Preemptive and Preventive War: A Preliminary Taxonomy
Barnes, Joe; Stoll, Richard J.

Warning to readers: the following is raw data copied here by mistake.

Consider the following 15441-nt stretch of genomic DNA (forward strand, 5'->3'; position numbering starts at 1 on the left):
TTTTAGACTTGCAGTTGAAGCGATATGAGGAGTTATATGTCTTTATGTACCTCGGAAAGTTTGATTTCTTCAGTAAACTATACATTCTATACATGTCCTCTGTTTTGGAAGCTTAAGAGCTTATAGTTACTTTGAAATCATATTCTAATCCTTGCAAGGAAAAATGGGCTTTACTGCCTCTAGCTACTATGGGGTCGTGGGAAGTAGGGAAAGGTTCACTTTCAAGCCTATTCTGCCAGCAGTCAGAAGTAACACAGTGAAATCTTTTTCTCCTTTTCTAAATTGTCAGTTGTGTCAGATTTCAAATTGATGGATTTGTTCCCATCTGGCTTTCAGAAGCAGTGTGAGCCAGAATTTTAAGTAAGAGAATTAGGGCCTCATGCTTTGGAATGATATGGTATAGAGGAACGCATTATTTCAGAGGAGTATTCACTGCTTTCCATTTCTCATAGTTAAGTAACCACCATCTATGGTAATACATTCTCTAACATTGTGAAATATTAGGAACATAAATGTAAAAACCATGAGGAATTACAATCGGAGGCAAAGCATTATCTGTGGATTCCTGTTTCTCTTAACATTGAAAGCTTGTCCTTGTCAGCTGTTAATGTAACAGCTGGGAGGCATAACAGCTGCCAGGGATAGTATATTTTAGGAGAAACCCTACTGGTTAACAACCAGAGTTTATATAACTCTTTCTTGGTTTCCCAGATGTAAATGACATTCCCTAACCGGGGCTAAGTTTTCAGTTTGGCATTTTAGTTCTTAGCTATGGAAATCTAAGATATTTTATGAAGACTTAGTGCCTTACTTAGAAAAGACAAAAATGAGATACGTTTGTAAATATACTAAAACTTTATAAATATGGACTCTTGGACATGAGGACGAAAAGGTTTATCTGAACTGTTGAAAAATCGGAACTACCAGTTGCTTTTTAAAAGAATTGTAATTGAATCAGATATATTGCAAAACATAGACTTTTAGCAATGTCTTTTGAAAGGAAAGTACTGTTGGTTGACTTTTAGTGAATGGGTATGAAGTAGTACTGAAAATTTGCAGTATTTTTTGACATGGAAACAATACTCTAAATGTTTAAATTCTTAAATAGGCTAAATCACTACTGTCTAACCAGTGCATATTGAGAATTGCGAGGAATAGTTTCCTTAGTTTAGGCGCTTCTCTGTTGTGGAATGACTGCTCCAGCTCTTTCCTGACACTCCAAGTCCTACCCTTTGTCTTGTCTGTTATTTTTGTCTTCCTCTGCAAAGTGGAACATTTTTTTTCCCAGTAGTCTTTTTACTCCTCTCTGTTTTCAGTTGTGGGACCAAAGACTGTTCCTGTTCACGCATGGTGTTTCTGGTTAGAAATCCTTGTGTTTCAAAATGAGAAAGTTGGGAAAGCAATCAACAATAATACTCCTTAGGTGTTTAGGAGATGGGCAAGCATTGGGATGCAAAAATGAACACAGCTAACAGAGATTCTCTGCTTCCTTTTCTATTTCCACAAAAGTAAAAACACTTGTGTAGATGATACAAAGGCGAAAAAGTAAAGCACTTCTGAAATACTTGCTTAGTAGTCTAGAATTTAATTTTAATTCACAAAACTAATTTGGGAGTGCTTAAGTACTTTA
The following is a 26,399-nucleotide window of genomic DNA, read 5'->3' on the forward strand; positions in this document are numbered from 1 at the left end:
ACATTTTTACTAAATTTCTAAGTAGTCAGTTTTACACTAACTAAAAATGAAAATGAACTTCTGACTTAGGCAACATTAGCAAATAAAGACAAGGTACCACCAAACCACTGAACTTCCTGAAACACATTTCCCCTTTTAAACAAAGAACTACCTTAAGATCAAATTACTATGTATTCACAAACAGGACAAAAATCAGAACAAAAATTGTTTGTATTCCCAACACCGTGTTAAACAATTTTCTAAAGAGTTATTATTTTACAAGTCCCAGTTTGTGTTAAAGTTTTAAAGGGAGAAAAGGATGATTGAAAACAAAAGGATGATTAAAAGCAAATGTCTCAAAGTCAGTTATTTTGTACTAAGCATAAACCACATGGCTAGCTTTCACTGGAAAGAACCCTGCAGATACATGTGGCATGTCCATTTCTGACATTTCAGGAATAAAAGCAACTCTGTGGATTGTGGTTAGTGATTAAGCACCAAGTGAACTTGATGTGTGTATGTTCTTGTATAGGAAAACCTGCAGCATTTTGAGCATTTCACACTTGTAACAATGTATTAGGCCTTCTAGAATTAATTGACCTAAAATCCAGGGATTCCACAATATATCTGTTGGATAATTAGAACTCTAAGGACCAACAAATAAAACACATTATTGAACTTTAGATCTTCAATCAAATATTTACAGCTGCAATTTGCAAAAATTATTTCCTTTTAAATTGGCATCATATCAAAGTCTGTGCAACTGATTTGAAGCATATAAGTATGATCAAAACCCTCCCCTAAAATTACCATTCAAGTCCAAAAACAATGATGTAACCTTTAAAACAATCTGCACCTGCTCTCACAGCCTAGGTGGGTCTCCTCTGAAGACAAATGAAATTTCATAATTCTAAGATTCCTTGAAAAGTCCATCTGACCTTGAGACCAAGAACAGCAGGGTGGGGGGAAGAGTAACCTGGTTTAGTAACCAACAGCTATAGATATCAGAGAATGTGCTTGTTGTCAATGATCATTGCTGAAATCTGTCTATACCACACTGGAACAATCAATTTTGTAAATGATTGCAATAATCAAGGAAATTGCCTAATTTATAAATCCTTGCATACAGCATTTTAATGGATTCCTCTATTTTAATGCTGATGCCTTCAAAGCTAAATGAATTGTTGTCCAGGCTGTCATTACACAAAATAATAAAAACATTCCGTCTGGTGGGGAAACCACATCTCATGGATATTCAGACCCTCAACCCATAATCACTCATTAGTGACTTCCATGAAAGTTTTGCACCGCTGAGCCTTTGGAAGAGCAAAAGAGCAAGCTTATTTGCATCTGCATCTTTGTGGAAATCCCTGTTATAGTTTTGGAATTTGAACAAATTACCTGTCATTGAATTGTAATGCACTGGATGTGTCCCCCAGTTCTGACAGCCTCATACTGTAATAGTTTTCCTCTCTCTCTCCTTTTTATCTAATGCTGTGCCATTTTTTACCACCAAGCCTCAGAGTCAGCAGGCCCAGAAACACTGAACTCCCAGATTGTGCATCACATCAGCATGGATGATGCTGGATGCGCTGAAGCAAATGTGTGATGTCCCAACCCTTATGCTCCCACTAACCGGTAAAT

The post-9/11 era has created a number of distinct and demanding national security challenges for the United States. One of the greatest challenges is to decide when and how to use military force. In the debate prior to the invasion of Iraq, policymakers, scholars, and pundits all discussed the concept of preventive war and its applicability to the situation in Iraq. Much of this debate shortchanged the critical differences between preemption and prevention. Our goal is to provide a taxonomy of the different circumstances under which the government of the United States should consider the use of military force prior to being attacked. We see three dimensions that define these circumstances. The first is a matter of national strategy: is the use of force preemptive or preventive? The second dimension is the type of military action: is the contemplated action a strike or a campaign? The third dimension is the type of target: is the potential target a terrorist group or a state? We believe that these three dimensions help to clarify the major considerations that should be placed on the table when the United States is debating the use of military force.